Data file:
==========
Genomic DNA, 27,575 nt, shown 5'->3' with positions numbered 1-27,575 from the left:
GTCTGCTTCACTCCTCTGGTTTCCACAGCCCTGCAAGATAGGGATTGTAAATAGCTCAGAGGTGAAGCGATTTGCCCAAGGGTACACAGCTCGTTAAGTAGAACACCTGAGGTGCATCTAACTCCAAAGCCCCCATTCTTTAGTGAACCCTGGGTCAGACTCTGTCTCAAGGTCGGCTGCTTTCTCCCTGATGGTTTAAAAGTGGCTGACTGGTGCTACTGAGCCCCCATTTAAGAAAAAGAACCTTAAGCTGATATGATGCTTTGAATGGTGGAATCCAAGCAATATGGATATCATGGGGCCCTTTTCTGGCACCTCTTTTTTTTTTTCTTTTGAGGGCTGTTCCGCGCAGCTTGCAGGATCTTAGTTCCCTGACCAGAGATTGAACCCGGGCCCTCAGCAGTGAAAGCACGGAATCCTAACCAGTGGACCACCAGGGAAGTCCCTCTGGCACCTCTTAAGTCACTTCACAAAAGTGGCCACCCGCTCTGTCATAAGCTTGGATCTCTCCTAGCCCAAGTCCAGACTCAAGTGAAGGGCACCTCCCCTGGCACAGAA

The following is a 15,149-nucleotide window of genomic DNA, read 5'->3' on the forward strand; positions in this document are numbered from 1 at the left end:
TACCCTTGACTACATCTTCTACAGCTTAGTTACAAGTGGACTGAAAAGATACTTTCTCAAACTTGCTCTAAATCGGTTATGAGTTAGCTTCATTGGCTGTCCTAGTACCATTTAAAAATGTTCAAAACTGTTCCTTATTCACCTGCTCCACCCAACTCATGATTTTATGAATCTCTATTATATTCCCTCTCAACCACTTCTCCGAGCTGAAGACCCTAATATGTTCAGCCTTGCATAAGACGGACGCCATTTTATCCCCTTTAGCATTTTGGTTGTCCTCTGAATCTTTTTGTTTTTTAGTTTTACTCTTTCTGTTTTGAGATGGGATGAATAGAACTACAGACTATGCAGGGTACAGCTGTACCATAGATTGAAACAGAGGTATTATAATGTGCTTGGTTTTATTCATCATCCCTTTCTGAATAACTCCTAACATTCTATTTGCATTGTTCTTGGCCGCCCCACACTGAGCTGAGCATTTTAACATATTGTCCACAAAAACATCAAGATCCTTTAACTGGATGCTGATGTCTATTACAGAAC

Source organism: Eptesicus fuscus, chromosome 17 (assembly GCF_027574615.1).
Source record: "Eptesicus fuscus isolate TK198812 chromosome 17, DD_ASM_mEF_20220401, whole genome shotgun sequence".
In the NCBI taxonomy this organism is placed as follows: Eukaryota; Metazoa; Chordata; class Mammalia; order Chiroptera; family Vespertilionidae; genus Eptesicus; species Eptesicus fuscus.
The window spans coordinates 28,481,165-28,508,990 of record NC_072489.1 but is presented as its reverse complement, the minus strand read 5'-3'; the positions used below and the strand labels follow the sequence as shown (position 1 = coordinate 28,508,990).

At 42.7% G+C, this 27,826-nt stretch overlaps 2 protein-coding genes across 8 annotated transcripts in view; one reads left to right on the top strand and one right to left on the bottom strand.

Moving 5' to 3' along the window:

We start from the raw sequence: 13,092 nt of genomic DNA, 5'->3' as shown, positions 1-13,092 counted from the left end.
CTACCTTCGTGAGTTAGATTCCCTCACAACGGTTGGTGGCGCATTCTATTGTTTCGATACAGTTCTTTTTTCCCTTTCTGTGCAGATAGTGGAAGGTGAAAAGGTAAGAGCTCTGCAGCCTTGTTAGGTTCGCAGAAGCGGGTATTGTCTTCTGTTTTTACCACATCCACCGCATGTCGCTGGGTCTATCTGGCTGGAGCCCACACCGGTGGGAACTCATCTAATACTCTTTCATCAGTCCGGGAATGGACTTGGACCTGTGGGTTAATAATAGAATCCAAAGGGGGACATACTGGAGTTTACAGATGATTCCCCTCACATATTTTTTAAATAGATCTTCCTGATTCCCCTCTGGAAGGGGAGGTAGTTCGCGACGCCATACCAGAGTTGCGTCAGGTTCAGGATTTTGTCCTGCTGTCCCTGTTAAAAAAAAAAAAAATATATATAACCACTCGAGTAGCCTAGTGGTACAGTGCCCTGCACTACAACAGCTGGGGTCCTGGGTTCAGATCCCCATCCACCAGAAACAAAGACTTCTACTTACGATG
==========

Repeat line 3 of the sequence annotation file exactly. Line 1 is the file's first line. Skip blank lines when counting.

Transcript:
The following is a 15,149-nucleotide window of genomic DNA, read 5'->3' on the forward strand; positions in this document are numbered from 1 at the left end: